My job, primarily, is to pick the best pieces to show. It involves travelling the length and breadth of one of the most beautiful countries in the world with my co-curator Benedicte Sunde, meeting Norwegian designers and manufacturers, seeing their studios, facilities and assessing their newest and up coming projects.
I am not Norwegian – I pretend to be sometimes, but I am, according to my mother at any rate, pretty much decidedly English. Because of this I have an independent view and, crucially, knowledge of what works in the UK market – what the international design media wants to see, and by extension what non-Norwegian consumers and retailers, are likely to like.
Over the years the exhibition has attracted a fair bit of attention, which is nice, and we now are lucky enough to receive high quality applications and submissions for entry where in the early days it was a question of going out and finding the work ourselves. There’s always been a certain amount of politics involved in the selection process, and I’m generally well shielded from any pressure from the various interested parties to include things, but it has still been beneficial to refine the process to keep things as fair as possible, and to make sure we are fulfilling the original goals of the exhibition at the same time.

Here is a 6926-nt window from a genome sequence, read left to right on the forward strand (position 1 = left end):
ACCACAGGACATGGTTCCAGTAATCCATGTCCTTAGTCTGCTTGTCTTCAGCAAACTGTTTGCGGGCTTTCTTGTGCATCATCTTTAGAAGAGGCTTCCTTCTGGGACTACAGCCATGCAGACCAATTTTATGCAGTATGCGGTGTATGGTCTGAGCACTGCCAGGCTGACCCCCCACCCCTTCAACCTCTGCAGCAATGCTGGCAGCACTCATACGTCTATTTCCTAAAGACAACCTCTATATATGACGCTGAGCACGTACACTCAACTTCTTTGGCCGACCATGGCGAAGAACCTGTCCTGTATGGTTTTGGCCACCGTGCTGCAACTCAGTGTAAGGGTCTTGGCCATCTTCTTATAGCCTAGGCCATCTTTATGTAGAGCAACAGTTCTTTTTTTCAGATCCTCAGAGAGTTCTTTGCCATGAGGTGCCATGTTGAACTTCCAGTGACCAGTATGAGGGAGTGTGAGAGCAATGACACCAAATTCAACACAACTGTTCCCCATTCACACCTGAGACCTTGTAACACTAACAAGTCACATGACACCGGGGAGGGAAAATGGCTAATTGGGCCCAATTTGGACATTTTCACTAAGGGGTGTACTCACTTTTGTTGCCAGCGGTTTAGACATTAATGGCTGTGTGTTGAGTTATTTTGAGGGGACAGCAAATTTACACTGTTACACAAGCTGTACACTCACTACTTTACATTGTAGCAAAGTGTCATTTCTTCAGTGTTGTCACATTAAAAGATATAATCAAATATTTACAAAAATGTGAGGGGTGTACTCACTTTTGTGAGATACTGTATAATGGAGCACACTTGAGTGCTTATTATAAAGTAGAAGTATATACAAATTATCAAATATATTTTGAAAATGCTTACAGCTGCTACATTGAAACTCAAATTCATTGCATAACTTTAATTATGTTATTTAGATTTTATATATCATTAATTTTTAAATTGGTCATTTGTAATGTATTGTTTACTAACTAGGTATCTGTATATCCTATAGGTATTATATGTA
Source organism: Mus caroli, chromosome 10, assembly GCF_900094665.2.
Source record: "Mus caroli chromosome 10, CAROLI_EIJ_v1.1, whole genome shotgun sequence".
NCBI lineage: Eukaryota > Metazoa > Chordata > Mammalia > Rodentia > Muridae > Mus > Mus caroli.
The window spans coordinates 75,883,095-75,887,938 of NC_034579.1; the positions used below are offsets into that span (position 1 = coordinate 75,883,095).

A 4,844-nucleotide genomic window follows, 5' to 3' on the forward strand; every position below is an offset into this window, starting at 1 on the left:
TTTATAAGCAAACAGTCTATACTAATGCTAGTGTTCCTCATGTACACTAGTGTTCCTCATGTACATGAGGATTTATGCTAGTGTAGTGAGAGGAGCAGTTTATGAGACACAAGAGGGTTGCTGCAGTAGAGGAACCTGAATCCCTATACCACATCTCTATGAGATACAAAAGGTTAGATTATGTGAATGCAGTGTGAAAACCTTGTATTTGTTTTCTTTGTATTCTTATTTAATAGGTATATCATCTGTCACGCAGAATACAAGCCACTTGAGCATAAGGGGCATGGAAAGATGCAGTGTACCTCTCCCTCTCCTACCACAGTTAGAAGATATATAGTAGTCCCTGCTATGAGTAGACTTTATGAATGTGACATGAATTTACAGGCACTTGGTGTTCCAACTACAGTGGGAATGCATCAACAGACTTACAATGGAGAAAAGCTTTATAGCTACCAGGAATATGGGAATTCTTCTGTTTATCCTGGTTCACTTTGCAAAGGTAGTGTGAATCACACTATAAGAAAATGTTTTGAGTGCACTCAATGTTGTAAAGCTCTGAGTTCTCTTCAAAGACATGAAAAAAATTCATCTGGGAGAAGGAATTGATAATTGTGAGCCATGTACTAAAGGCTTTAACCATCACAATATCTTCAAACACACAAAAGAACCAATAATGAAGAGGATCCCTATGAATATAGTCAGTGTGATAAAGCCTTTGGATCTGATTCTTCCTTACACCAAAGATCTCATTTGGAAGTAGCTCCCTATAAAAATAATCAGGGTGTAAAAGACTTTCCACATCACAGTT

What I’ve noticed in the last five years is that it is getting considerably easier to put on a good show. This fact is simply because compared to five years ago there is a huge amount more to choose from – the state of Norwegian design is very markedly different. We’re at a stage this year where we have to reject a huge amount of great stuff simply because even with a vast space there is not room for all of it.
That’s a very good position to be in. And really, this year is the first time that’s happened. So what’s going on?